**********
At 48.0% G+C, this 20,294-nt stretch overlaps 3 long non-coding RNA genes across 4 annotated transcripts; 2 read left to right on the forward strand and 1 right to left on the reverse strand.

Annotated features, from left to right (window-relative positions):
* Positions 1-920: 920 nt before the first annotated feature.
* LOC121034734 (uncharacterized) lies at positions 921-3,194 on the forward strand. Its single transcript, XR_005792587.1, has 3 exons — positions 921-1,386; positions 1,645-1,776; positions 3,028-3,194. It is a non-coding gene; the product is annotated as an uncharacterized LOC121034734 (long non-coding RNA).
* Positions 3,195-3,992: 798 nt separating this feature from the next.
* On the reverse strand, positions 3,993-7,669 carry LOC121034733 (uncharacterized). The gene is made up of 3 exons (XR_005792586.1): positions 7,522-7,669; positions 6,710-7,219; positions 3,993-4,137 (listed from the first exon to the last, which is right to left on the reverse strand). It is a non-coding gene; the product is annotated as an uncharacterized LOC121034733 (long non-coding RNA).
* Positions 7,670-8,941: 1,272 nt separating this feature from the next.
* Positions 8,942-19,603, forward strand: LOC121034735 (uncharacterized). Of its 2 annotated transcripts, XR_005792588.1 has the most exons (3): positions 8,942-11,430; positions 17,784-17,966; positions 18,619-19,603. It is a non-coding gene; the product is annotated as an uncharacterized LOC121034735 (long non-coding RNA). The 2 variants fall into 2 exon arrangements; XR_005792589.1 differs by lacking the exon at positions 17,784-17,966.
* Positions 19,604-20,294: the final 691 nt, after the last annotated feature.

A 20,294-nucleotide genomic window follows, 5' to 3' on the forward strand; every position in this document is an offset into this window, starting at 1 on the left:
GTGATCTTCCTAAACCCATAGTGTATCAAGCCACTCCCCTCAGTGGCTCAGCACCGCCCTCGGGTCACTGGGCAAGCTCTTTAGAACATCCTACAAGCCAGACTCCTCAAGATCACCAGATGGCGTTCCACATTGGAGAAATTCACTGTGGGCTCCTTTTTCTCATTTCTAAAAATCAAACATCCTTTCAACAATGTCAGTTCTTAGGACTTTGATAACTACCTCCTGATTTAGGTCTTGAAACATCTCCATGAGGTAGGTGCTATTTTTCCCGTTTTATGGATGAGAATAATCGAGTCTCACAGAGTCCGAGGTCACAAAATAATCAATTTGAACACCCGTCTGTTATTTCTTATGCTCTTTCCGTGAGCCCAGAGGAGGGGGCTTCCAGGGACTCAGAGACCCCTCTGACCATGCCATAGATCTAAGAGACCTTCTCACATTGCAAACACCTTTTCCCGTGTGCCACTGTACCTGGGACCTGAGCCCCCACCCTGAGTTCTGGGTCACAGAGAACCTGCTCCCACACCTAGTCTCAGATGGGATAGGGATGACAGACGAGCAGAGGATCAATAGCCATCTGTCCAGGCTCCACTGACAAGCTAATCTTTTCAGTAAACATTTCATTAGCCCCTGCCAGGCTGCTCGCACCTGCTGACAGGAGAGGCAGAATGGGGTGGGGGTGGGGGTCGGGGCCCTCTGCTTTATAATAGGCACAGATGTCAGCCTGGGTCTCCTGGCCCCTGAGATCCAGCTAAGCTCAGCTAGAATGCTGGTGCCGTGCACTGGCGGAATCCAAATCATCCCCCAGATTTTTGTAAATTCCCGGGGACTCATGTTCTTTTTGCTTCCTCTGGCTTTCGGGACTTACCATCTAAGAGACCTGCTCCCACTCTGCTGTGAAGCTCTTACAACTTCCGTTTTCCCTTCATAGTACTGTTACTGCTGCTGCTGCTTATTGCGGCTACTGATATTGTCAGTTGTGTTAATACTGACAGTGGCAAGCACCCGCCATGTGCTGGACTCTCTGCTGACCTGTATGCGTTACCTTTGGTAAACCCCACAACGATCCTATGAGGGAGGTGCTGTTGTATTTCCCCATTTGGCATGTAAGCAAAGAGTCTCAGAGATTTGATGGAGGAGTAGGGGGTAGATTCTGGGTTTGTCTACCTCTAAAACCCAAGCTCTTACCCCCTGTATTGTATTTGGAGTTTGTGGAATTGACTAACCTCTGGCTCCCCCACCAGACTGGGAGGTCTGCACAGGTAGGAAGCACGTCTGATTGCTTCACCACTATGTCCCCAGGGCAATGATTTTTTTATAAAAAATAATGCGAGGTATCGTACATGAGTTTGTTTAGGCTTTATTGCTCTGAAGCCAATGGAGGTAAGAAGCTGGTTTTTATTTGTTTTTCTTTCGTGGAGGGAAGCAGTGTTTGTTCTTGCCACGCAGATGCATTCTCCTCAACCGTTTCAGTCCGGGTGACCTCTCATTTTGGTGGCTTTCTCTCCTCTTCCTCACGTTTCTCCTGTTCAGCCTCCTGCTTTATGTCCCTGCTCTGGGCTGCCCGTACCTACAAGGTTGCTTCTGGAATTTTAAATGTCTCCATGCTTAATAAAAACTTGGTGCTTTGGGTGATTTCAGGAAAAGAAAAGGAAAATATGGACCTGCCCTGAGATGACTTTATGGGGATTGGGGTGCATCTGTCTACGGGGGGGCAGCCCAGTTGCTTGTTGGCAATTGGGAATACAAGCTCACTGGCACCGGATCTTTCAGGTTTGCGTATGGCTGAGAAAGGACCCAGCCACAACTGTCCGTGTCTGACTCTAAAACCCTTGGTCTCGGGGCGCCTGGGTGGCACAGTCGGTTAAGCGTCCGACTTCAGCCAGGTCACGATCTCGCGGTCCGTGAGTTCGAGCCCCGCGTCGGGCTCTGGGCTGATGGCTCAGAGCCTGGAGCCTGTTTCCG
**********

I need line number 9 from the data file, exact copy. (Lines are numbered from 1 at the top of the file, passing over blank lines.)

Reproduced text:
* Positions 19,604-20,294: the final 691 nt, after the last annotated feature.